Big Hill To Climb, But Here’s A Path
Even then, though, questions related to the 1933 Act, potential classification as demand notes, and considerations related to CFTC regulation of the token as a swap still exist. One way or another, it won’t be easy.
And as it stands now, the baseline interpretation of what’s actually written in the filing (I mean “white paper”) is simply: “Libra is just CEW in sheep’s clothing.”
So what does that mean?
For starters, I don’t think that means it’s dead. I actually think it’s much more interesting. If Libra is, at core, just an ETF, it’s a relatively easy cleanup to file it as such, formally.
The ’40 Act bits aren’t hard; the hard part is trading. By definition, Libra is intended to be exchanged 1-to-1. The whole point is that I’ll be able to use Libra the same way I use cash. In that sense, having a wallet with 100 Libra in it is supposed to be very much like having a wallet with a $100 PayPal balance (or if you’re transacting in Chinese renminbi, Alipay).
Libra’s Exciting Element
Libra envisions making these transactions seamless and registered on the blockchain. So for example, right now, I don’t have a way to hand Amazon a share of the SPDR S&P 500 ETF Trust (SPY) in exchange for a bunch of books and sunscreen and groceries. Libra envisions a world where I can directly do just that.
This is why it’s so exciting. Not because I want to use a lot of Libra in my day-to-day life, but because it opens up a regulatory discussion about a radically improved way of moving a security from pocket A to pocket B.
Whatever regulatory solution the Libra consortium comes up with (and there’s going to be a lot of money pushing for a solution), it strikes me that it could have far-reaching implications well beyond digital currencies. Any solution that works for Libra nearly has to work for CEW, or SPY or any other ETF.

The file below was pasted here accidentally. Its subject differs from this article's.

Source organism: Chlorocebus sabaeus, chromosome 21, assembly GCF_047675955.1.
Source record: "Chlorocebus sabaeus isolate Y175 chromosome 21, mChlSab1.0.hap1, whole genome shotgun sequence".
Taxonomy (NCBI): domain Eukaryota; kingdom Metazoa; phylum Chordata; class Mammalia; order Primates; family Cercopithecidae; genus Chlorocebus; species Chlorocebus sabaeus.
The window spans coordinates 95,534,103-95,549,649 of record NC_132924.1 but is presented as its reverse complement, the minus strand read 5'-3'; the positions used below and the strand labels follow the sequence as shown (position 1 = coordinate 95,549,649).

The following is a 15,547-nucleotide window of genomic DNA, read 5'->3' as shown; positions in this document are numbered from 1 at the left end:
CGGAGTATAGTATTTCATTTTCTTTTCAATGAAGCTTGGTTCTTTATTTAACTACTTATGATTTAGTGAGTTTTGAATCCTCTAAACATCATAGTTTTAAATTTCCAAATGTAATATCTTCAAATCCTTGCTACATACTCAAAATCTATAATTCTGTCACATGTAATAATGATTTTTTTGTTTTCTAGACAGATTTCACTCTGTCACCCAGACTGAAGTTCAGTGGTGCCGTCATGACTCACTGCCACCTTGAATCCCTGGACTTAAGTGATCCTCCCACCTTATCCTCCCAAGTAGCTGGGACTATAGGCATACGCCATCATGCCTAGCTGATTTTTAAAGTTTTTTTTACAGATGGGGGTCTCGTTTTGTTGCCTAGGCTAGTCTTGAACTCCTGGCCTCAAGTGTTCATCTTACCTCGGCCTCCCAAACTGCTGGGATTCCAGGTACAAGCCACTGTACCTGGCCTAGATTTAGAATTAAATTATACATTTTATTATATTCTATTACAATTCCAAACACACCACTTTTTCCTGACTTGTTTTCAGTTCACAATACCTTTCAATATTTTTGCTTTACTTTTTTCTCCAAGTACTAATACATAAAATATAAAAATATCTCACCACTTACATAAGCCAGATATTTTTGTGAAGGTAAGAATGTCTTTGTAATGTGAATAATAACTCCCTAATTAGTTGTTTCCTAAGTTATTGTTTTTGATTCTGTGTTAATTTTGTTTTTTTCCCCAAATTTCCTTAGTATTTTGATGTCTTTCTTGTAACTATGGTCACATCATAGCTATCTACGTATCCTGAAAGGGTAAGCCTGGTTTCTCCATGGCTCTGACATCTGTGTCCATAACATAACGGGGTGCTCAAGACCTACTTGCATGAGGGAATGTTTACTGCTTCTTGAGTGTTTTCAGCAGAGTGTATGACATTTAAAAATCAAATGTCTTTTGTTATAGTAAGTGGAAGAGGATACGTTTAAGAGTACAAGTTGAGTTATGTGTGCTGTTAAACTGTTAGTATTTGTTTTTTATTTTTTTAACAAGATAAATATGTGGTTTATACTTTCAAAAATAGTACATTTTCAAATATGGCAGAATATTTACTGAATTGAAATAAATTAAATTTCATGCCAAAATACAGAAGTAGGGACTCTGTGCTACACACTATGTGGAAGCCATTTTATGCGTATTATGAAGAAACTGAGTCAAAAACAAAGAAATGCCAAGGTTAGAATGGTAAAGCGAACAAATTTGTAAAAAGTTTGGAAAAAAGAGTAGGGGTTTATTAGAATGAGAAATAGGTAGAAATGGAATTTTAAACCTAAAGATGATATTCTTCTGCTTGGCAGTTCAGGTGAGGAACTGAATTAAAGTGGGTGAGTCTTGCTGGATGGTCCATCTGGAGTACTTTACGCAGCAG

After all, ETFs are just baskets of things that we value. And the only reason we have to trade through brokers and exchanges, and settle overnight through the National Securities Clearing Corp. is because the system evolved that way from the Great Depression, one deprecated slip of paper at a time.
Other Tilts At This Windmill
Discussions abound of all the other ways folks are trying to crack this nut—to become “the new dollar” in consumers’ or corporations’ lives. Special drawing rights (SDRs) get brought up in almost every conversation.
SDRs are issued by the International Monetary Fund, and are, like Libra, an actively managed basket of securities. But that’s where the similarity ends: They’re nontransactional, and it’s the transactional piece of this that’s where all the interesting bits are.
What else do we know about Libra and its place in the crypto firmament?
Well, it’s not “its own currency” in the way bitcoin (and its countless variants and copycats) are. Bitcoin is a nonfiat currency; a kind of digital gold whose primary value (to me) seems to be its disconnection from central banking and other governmental oversight.
That’s fine for what it is, but the inherent value fluctuations and basis risk that come with standing apart from fiat backing will always be a huge barrier to entry to bitcoin gaining traction as a primary means of exchange.